USL isn't just theoretical, it is implemented as the 001 Tool Suite. The product overview states:

001 (pronounced "double oh one") is a fully integrated systems engineering and software development environment. It can be used to define, analyze and automatically generate complete, integrated, and fully production-ready code for any kind or size of software application with significantly lower error rate and significantly higher reusability than with traditional approaches. Since 001 has an open architecture it can be configured to generate (or interface to) systems at all levels including for hardware platforms, software platforms, programming languages, databases, operating systems, internet systems, embedded systems, communication protocols, GUI's and legacy code of choice.

This screen is from a demo created in 2015:

HT001demo

Recognition

Margaret Hamilton deserves to be a role model as a woman whose lifelong achievments and accomplishments have brought professionalism to the role of the programmer. However although she could be called the "first software engineer" for having introduced the term her name is hardly well known.  In fact she has had some recognition. In 1986 she was an early recipient of the Ada Lovelace Award established by the Association for Women in Computing.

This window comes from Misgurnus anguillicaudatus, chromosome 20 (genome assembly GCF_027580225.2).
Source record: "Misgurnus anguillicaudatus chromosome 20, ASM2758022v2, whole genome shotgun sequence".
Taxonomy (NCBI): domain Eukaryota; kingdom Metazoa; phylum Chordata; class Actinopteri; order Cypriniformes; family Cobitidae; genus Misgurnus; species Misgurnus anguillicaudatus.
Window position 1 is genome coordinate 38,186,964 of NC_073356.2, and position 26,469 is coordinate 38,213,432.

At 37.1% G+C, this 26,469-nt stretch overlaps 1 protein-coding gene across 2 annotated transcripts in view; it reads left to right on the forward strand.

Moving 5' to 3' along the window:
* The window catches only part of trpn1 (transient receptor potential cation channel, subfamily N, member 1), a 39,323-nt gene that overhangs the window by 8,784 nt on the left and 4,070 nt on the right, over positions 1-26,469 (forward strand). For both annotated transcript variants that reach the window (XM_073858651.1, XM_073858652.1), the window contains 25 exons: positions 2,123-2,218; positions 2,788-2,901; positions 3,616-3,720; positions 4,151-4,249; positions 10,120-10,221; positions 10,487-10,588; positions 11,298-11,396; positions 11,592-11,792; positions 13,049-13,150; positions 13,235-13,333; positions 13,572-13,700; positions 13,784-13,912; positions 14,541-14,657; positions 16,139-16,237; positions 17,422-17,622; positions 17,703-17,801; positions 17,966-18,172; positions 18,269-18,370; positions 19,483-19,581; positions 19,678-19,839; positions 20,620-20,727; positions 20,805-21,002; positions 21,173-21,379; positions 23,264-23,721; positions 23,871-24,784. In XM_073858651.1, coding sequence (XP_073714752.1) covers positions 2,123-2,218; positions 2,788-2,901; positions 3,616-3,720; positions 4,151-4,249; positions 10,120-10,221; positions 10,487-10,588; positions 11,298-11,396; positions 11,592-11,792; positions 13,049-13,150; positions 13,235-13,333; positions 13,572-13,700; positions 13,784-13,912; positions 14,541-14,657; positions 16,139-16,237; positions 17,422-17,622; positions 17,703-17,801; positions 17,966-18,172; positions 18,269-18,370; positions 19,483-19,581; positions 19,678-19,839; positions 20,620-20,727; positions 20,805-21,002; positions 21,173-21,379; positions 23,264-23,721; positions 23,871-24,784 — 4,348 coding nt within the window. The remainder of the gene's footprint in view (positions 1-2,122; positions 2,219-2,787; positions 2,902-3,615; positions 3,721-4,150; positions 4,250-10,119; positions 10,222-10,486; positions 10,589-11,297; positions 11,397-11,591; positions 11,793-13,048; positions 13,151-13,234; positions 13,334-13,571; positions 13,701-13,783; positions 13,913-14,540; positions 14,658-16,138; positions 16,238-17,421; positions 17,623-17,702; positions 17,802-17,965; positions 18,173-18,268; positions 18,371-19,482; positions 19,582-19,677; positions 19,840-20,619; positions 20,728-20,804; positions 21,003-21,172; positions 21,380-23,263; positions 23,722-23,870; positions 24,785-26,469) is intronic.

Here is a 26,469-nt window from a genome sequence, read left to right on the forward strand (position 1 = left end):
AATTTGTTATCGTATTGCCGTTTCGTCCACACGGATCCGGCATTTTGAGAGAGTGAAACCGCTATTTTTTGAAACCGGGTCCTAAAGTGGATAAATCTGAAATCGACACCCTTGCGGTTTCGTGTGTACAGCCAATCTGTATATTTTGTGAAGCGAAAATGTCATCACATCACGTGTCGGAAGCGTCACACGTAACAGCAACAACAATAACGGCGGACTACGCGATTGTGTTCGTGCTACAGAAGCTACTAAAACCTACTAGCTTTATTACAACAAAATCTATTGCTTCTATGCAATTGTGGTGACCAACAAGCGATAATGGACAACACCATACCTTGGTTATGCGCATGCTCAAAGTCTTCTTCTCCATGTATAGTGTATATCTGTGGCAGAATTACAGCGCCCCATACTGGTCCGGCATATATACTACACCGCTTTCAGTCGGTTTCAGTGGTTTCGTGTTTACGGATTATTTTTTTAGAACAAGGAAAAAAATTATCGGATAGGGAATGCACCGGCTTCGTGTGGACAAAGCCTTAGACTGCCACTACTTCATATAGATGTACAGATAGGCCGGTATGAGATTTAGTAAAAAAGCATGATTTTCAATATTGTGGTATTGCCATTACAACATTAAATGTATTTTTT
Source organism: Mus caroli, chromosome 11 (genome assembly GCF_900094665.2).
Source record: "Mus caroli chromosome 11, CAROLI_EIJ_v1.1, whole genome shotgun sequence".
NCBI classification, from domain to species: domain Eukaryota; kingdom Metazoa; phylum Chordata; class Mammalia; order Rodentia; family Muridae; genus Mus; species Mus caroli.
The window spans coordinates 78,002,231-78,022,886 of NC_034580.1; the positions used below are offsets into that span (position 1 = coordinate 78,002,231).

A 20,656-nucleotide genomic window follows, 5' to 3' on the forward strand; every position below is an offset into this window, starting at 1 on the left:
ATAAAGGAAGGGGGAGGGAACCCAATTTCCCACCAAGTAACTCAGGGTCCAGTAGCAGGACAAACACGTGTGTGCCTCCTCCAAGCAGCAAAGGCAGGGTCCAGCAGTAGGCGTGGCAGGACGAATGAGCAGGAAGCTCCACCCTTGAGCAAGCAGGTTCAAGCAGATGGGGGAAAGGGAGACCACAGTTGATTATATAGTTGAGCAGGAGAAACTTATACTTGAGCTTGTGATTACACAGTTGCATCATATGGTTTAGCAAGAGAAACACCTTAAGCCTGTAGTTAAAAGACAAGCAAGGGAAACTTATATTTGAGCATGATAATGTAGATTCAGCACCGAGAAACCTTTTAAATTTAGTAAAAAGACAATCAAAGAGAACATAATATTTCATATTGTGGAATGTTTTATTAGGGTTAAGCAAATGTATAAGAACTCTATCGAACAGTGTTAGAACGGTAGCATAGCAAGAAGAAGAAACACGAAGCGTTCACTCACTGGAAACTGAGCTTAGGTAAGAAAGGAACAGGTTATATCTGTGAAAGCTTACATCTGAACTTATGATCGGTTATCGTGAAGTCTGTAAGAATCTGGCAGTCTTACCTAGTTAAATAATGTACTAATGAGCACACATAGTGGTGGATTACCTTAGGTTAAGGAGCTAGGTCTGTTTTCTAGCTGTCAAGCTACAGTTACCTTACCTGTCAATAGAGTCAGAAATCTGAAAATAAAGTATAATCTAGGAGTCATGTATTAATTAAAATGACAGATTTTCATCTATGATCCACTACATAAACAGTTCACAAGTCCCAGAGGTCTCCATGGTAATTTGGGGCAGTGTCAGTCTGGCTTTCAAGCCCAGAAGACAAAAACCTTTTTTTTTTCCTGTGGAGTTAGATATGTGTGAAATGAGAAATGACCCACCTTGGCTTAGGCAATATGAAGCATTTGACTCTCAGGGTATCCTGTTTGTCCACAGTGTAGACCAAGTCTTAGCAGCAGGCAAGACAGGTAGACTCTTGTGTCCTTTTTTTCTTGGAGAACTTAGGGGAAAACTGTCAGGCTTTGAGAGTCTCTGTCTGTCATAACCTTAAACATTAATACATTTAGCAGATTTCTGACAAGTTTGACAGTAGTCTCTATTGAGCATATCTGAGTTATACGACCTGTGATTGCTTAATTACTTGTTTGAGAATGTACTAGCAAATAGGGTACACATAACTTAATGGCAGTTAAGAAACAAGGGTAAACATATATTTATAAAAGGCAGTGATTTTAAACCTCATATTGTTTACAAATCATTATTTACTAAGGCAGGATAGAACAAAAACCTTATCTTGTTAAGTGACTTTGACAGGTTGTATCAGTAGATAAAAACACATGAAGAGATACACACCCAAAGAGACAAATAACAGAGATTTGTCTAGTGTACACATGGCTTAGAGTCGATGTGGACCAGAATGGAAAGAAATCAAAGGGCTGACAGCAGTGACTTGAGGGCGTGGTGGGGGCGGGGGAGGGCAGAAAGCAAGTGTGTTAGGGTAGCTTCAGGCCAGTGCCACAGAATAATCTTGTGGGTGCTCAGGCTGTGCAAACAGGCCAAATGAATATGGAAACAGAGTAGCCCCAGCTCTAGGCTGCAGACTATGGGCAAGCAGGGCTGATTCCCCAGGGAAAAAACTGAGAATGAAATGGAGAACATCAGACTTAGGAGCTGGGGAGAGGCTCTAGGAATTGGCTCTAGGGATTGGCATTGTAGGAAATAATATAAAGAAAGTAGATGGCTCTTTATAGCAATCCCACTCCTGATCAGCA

hamilton nasa

 

In 2003 she was granted a  NASA Exceptional Space Act Award for her scientific and technical contributions. In nominating her, Dr. Paul Curto, senior technologist for NASA's Inventions and Contributions Board commented ,

"I was surprised to discover she was never formally recognized for her groundbreaking work. Her concepts of asynchronous software, priority scheduling, end-to-end testing, and man-in-the-loop decision capability, such as priority displays, became the foundation for ultra-reliable software design." 

Presenting her with a check for $37,200, the largest  award to an individual in NASA's history, NASA Administrator Sean O'Keefe said:

"The Apollo flight software Ms. Hamilton and her team developed was truly a pioneering effort. The concepts she and her team created became the building blocks for modern 'software engineering.' It's an honor to recognize Ms. Hamilton for her extraordinary contributions to NASA."